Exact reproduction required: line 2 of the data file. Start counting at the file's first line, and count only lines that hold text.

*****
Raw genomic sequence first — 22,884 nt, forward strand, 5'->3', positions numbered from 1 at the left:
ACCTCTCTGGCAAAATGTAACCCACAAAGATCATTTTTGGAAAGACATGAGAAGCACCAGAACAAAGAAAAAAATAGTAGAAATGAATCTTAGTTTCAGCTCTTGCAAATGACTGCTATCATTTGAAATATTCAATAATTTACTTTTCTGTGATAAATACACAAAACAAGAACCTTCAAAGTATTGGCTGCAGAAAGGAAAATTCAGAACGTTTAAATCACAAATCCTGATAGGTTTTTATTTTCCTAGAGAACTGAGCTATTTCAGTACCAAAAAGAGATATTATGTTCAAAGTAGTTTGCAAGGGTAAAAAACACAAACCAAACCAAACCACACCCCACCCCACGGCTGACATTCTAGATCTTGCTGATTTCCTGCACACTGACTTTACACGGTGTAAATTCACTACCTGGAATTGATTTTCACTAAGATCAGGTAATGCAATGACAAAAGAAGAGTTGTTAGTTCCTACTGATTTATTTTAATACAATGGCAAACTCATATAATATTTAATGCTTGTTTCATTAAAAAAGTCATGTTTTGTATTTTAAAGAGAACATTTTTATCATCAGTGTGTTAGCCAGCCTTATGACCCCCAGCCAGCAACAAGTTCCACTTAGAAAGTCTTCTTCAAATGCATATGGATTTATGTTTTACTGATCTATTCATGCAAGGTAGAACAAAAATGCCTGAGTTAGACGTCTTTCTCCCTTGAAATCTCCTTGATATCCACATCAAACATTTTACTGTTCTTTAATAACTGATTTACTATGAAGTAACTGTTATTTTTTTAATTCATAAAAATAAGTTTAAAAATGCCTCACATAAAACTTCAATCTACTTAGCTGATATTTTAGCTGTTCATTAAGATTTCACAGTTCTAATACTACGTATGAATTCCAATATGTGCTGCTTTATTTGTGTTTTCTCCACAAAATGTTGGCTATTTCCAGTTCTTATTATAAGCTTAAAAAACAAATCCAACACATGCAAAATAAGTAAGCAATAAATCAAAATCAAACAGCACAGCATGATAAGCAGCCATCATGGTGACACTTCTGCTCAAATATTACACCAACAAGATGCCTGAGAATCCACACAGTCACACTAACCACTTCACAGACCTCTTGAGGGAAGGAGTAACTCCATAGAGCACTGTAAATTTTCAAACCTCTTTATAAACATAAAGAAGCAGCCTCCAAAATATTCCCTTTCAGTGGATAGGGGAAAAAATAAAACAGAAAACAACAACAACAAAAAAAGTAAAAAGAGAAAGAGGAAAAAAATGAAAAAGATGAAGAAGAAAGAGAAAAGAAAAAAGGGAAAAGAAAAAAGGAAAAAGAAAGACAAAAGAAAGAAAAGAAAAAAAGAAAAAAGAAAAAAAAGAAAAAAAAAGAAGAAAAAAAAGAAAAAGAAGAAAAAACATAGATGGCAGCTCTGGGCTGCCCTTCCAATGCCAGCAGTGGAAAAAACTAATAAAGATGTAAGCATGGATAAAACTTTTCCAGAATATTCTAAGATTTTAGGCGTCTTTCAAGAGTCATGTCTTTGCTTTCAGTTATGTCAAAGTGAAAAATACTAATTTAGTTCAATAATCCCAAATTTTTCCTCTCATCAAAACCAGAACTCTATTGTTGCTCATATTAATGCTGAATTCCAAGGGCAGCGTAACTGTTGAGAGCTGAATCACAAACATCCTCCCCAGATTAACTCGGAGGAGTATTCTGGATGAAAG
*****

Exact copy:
ACCTCTCTGGCAAAATGTAACCCACAAAGATCATTTTTGGAAAGACATGAGAAGCACCAGAACAAAGAAAAAAATAGTAGAAATGAATCTTAGTTTCAGCTCTTGCAAATGACTGCTATCATTTGAAATATTCAATAATTTACTTTTCTGTGATAAATACACAAAACAAGAACCTTCAAAGTATTGGCTGCAGAAAGGAAAATTCAGAACGTTTAAATCACAAATCCTGATAGGTTTTTATTTTCCTAGAGAACTGAGCTATTTCAGTACCAAAAAGAGATATTATGTTCAAAGTAGTTTGCAAGGGTAAAAAACACAAACCAAACCAAACCACACCCCACCCCACGGCTGACATTCTAGATCTTGCTGATTTCCTGCACACTGACTTTACACGGTGTAAATTCACTACCTGGAATTGATTTTCACTAAGATCAGGTAATGCAATGACAAAAGAAGAGTTGTTAGTTCCTACTGATTTATTTTAATACAATGGCAAACTCATATAATATTTAATGCTTGTTTCATTAAAAAAGTCATGTTTTGTATTTTAAAGAGAACATTTTTATCATCAGTGTGTTAGCCAGCCTTATGACCCCCAGCCAGCAACAAGTTCCACTTAGAAAGTCTTCTTCAAATGCATATGGATTTATGTTTTACTGATCTATTCATGCAAGGTAGAACAAAAATGCCTGAGTTAGACGTCTTTCTCCCTTGAAATCTCCTTGATATCCACATCAAACATTTTACTGTTCTTTAATAACTGATTTACTATGAAGTAACTGTTATTTTTTTAATTCATAAAAATAAGTTTAAAAATGCCTCACATAAAACTTCAATCTACTTAGCTGATATTTTAGCTGTTCATTAAGATTTCACAGTTCTAATACTACGTATGAATTCCAATATGTGCTGCTTTATTTGTGTTTTCTCCACAAAATGTTGGCTATTTCCAGTTCTTATTATAAGCTTAAAAAACAAATCCAACACATGCAAAATAAGTAAGCAATAAATCAAAATCAAACAGCACAGCATGATAAGCAGCCATCATGGTGACACTTCTGCTCAAATATTACACCAACAAGATGCCTGAGAATCCACACAGTCACACTAACCACTTCACAGACCTCTTGAGGGAAGGAGTAACTCCATAGAGCACTGTAAATTTTCAAACCTCTTTATAAACATAAAGAAGCAGCCTCCAAAATATTCCCTTTCAGTGGATAGGGGAAAAAATAAAACAGAAAACAACAACAACAAAAAAAGTAAAAAGAGAAAGAGGAAAAAAATGAAAAAGATGAAGAAGAAAGAGAAAAGAAAAAAGGGAAAAGAAAAAAGGAAAAAGAAAGACAAAAGAAAGAAAAGAAAAAAAGAAAAAAGAAAAAAAAGAAAAAAAAAGAAGAAAAAAAAGAAAAAGAAGAAAAAACATAGATGGCAGCTCTGGGCTGCCCTTCCAATGCCAGCAGTGGAAAAAACTAATAAAGATGTAAGCATGGATAAAACTTTTCCAGAATATTCTAAGATTTTAGGCGTCTTTCAAGAGTCATGTCTTTGCTTTCAGTTATGTCAAAGTGAAAAATACTAATTTAGTTCAATAATCCCAAATTTTTCCTCTCATCAAAACCAGAACTCTATTGTTGCTCATATTAATGCTGAATTCCAAGGGCAGCGTAACTGTTGAGAGCTGAATCACAAACATCCTCCCCAGATTAACTCGGAGGAGTATTCTGGATGAAAG